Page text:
The Psychology Behind Gambling
By Alex J. Coyne © Great Bridge Links
Have you ever stopped to think about the psychology of gambling? No, not quite how you can have the mindset of a winner or the perfect expressionless face for the poker table, but instead why mankind feels the need to gamble in the first place. People like odds, people like playing with odds – and people love beating odds. Here’s more about the psychology behind gambling and what makes gamblers tick.
Why we gamble
From a psychological perspective, people gamble for the feeling of the exciting payout of winning. It’s why we’ll take a chance or a risk on pressing the button on the slot machine, or bet a family member five bucks that they won’t eat the entire pudding in one sitting: It’s all about the maybe of winning. This counts for everything from poker and lottery – of course, gamesmanship factors into it too, but the anticipation and potential of payoff is the core of why people feel the need to gamble – or take risks.
Beating the house may be fun, but another big draw of gambling, and other card games, is testing both your mettle and luck against other players. Those who may not necessarily be in it to profit do enjoy the social activity and competition, and securing a win no matter the money involved can be considered a major victory in itself when considering that chance and luck play major roles in the games. Take bridge for example – there’s no money involved — the rewards for good bridge have always been primarily the respect and admiration of others.
Gambling, and winning, creates chemical changes within the brain. These chemical changes release the brain’s happy hormones and give you the rush of winning the jackpot. For most, that’s where it stops and you can walk away from the table whether you won small or lost big. For some, it doesn’t quite work that way – and they keep chasing the brain’s happy hormone fix. Then, it turns into gambling addiction instead.
The games are designed to take advantage of the psychology
Casino games, especially automated ones, and recreational game software, apps and online, are designed to appeal to those places in our brain that will keep us playing, keep us dropping coins into the slots, or make us spend hours with our computers or Nintendo Switch rather than detail the family car or take the dogs for a nice long walk.
In her book, Addiction by Design, Natasha Dow Schüll notes that some players self-medicate in a kind of ‘machine zone’ while playing which is a result of the interplay between player and machine, rather than being a product of only the player’s personality or the machine’s design. The game’s payout systems are designed to keep the player in the zone with small and unpredictable rewards.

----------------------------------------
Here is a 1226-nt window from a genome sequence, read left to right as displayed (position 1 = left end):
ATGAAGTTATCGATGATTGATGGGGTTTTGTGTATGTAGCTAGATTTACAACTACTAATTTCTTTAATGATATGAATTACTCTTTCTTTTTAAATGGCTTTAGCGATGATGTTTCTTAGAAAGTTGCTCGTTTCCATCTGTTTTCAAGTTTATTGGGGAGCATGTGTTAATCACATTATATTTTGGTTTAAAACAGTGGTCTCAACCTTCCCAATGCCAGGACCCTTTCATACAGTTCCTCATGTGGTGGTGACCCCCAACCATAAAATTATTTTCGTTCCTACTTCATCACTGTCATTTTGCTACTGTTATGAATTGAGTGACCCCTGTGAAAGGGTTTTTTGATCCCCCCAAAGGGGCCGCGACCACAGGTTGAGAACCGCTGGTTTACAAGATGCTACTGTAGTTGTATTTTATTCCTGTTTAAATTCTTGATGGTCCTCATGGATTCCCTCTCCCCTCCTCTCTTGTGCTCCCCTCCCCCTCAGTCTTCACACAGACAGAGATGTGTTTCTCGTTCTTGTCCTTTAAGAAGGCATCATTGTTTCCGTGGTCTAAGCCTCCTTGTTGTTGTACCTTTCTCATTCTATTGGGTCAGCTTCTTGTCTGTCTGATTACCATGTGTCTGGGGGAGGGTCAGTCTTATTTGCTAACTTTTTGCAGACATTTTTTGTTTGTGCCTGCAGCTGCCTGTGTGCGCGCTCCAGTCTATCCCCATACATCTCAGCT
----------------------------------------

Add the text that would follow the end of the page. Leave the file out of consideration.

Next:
Online casino platforms promise better chances of winning with promotional codes and free spins such as free spins with Starburst. And although online casino play doesn’t have the same tactile attraction, the payouts are bigger and happen a bit more often which keeps players interested.
Why can some gamble responsible and others not? Studies are increasingly showing that gambling addiction affects the same areas in the brain as alcohol and drug addiction, and addicts will achieve similar highs. Why we’re susceptible to being more addictive (or less, or not at all) is down to several factors, a lot of which can include your genetic make-up. Newer research shows that gambling addiction can even be directly linked to the way the brain accepts and processes opiates (Medical Daily).
Note: Are you struggling with gambling addiction? We love a great game, but we also accept that responsibility comes with it. If you or someone you love are struggling, seek help with your local authorities. For the US, the National Counsel on Problem Gambling.
Gambling primates, a study in gambling
Yes, there have even been studies on the different ways humans and primates gamble when faced with odds. Putting it simply, potential payoff changes the way your brain is prepared to look at the risk – and the same appears to be true for primates, incredibly.
The same effect can be seen with games that are pay-to-play and games that offer rewards, achievements and badges – like the Skyrim-series and many others that have you running around completing pretty pointless (if fun) minigames. Why do you still do it? Payoff, no matter how small.
Level Up Games
Games of all kinds are a whole lot of fun and most of us would gladly spend our time playing and competing against humans or machines. If you’re a parent concerned with your child’s gaming, or future gaming habits, it’s recommended that you stay away from games that ‘level up’ – in other words, games that work on the habit-forming parts of the brain, requiring the player to repeat activities over and over in order to move up to the next level. Moving from level to level provides the same kind of payoff as a slot machine spewing coins into a plastic dish. Instead, encourage your child to play creative games and games that allow for team play. MineCraft for example, allows both creative play, team play, and has optional monsters for players who prefer to do battle.
And teach your child to play bridge! There are many online bridge apps, including Kida, a Double Dummy app for Kids (and Adults) to learn card play. Click here for more information on learning to play.